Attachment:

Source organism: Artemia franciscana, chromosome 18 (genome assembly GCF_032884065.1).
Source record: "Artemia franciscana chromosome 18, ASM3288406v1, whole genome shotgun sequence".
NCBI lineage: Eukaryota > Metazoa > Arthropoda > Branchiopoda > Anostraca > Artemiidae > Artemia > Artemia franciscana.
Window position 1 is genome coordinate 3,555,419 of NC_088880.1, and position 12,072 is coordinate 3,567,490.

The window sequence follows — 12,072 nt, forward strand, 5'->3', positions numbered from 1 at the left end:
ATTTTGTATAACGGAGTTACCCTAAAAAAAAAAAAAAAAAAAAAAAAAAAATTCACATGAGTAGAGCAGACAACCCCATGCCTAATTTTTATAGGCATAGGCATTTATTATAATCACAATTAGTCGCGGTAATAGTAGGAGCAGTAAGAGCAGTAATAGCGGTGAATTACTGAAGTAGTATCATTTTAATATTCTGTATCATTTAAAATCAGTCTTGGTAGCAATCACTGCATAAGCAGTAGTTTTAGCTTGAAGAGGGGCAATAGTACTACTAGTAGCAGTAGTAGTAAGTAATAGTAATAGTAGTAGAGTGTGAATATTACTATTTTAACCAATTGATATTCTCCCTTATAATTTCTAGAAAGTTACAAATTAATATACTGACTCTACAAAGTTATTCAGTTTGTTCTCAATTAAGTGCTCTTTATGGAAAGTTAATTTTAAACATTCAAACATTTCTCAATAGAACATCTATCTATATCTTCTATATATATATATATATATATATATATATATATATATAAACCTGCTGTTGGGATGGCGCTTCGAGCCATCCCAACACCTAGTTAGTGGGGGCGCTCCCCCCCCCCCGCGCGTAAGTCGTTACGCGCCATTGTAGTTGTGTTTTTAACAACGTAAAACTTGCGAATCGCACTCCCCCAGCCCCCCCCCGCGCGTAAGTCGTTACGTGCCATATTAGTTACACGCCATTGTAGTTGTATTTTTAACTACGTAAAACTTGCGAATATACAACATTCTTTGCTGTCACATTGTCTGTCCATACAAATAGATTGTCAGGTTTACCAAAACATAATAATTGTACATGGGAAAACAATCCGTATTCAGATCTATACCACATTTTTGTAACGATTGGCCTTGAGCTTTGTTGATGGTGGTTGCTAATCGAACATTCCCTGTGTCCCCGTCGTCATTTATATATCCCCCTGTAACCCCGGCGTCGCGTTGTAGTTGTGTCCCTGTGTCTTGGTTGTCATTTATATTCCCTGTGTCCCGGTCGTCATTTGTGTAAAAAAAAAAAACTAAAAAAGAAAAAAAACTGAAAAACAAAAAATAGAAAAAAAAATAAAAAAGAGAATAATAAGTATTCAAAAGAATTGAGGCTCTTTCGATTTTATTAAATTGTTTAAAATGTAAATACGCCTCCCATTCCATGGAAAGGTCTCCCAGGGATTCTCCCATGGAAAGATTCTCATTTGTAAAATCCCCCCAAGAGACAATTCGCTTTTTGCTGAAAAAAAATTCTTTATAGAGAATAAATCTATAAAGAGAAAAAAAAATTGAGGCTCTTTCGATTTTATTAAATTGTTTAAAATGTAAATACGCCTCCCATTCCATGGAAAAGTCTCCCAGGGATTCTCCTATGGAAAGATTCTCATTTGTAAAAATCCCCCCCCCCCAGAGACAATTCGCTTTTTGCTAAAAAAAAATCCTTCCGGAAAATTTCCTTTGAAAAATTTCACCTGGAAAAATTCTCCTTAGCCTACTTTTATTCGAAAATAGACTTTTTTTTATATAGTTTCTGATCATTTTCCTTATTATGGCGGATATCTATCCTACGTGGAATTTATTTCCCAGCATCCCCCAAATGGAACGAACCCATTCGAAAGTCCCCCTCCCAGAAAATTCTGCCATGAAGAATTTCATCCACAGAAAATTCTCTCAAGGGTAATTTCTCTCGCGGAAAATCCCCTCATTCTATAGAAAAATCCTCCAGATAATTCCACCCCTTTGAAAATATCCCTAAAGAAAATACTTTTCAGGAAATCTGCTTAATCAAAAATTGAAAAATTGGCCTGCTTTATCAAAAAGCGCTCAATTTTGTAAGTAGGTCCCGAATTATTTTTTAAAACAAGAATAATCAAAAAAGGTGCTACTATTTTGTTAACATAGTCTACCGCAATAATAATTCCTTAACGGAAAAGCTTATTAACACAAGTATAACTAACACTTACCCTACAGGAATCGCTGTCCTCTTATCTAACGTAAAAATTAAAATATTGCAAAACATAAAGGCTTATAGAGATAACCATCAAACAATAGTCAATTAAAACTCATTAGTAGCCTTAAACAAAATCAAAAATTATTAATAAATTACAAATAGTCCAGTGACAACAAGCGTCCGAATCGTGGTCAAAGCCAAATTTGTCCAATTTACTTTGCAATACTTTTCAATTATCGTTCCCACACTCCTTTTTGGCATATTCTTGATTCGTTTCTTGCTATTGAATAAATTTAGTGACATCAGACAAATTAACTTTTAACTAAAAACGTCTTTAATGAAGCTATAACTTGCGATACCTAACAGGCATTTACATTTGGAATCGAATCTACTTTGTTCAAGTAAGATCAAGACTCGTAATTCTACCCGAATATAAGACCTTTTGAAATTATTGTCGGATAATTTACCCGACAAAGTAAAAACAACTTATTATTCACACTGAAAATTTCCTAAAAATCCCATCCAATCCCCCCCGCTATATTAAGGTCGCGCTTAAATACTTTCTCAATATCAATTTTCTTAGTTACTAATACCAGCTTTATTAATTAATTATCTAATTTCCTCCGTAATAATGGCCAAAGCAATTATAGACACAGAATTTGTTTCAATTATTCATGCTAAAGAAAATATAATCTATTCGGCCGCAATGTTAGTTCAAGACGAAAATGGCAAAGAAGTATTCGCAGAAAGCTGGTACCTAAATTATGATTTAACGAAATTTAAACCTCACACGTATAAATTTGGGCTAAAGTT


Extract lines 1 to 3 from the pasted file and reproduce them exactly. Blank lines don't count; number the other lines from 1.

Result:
Source organism: Artemia franciscana, chromosome 18 (genome assembly GCF_032884065.1).
Source record: "Artemia franciscana chromosome 18, ASM3288406v1, whole genome shotgun sequence".
NCBI lineage: Eukaryota > Metazoa > Arthropoda > Branchiopoda > Anostraca > Artemiidae > Artemia > Artemia franciscana.